Kit Fawcett-Pemberton, who at one stage was believed to be dead, has gone beyond everyone’s expectations to return to his usual lively self.What must be every parent’s nightmare began in May when Kit’s mother Vicky took him and his little sister Minna to play in her mother-in-law’s garden.
Spending a minute to play with Minna, Mrs Fawcett-Pemberton realised that Kit had disappeared and ran inside to search the house.It was when she reached the fence round the swimming pool that she noticed that the door, usually closed for safety, had been opened.
She realised that Kit must have pushed the door open when the latch was not properly engaged and he was lying at the shallow end of the pool under the cover.Jumping in the water and pulling him out, she pumped water and vomit from his stomach and called the ambulance.With her voice wavering this week as she relived that nightmare, Mrs Fawcett-Pemberton told the Jersey Evening Post that at that terrible moment, she really believed her son was dead.Ambulance paramedics Mireille Watson and Eric Rolland arrived within three minutes of the call and found Kit laid out on the lawn.
They immediately set about resuscitating him – vital and skilful work which was later to be commended by doctors at Great Ormond Street Hospital in London.Realising that there was no time to lose, Mr Rolland carried Kit to the ambulance, believing in his heart that there was little hope of his recovering.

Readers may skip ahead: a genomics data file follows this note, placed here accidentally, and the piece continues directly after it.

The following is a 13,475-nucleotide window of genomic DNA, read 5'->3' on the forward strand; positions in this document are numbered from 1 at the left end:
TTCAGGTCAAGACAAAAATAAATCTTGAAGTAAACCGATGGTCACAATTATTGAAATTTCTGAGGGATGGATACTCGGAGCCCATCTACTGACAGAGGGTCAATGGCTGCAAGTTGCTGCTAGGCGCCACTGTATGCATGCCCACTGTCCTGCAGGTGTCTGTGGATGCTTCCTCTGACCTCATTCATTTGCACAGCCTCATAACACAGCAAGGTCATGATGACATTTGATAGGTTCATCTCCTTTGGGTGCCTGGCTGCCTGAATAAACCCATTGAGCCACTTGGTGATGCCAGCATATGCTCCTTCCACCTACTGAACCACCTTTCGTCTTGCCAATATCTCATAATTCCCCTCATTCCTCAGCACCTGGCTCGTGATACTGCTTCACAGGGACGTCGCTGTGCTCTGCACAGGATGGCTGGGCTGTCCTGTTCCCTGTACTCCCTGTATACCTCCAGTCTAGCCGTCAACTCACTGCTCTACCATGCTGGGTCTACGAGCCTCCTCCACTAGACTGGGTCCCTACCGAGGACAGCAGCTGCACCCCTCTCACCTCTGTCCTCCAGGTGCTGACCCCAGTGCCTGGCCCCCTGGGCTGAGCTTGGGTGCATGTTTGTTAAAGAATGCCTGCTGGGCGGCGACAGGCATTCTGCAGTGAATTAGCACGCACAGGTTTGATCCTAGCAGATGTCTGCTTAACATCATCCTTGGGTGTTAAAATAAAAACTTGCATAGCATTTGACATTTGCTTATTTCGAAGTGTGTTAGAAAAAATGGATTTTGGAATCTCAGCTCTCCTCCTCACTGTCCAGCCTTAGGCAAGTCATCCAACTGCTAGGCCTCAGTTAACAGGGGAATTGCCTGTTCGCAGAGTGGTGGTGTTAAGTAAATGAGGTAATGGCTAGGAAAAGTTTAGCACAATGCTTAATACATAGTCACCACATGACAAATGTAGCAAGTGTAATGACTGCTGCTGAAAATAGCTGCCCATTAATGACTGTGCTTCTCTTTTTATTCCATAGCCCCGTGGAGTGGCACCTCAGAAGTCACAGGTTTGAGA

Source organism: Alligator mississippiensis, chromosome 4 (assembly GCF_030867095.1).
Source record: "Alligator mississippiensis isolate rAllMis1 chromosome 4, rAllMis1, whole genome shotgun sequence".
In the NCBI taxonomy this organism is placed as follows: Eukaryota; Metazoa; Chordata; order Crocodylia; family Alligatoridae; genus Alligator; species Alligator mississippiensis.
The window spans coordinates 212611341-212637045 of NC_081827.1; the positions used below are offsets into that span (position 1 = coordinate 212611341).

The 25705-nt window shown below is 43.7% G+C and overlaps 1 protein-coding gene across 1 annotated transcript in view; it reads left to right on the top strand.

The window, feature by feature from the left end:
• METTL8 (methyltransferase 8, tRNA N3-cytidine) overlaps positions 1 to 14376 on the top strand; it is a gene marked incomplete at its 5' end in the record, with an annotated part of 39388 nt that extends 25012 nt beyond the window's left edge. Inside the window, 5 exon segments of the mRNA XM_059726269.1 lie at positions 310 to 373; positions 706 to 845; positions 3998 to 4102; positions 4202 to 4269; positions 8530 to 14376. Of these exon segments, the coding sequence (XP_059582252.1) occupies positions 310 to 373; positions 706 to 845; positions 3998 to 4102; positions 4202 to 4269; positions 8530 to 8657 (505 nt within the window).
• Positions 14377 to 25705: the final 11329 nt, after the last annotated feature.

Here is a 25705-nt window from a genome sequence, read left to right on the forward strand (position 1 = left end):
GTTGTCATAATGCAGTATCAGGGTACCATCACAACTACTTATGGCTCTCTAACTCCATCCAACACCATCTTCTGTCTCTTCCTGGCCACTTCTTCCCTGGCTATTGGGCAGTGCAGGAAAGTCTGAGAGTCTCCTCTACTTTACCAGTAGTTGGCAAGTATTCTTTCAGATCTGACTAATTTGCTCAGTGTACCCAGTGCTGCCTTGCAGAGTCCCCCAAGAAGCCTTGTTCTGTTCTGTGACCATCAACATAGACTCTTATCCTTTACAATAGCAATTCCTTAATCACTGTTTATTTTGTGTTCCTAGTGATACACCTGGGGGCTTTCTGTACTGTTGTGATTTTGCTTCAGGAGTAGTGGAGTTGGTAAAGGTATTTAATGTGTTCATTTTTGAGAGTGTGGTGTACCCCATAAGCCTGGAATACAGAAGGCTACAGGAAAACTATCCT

‘He was clinically dead.
I thought, he’s had it, poor kid,’ Mr Rolland said.On the way to hospital the paramedics continued to give him oxygen and compress his tiny chest.
Kit’s father, Piers, alerted by his wife, had driven to the accident and emergency department, where staff worked tirelessly on the child to bring him back to life.’They worked on and on, and then some-one came and told us they had done all they could and were unable to resuscitate him,’ said Mr Fawcett-Pemberton said.Within minutes, however, staff told them that one more shot of adrenalin had led to a weak signal, showing that there was still hope.Signs of a miracle in the making continued during his treatment in intensive care in Jersey and then at Great Ormond Street, where the couple were advised of the possibility of brain damage as a result of the time he had been in the pool.But the little boy who lay in a hospital bed covered in tubes and surrounded by monitors was to bring joy back to his parents by starting to breathe unaided and responding further.On his return to Robin Ward, Kit was shown how to walk again by physiotherapists – who actually found it difficult to keep up with him.
A and E consultant Dr Andy Brett said that Kit’s fantastic recovery was a testament to the training, professionalism and teamwork of the paramedics and staff in accident and emergency and intensive care.Mrs Watson and Mr Rolland, who gave Kit such a good start on his road to recovery, said that their contribution was just one part of the whole series of treatments which followed at the two hospitals.This week, Kit’s mum and dad took him to the ambulance station to give the paramedics a special hug.Mr and Mrs Fawcett-Pemberton paid tribute to them and everyone who had treated their son, as well as friends and family who had supported them during the crisis.
In fact, Kit has become a welcome visitor at the ambulance station and hospital as a symbol that miracles do happen.Mrs Watson said that what started out as ‘a job from hell’ had ended with a wonderful outcome.
‘Kit’s recovery has lifted the whole ambulance station’, she said.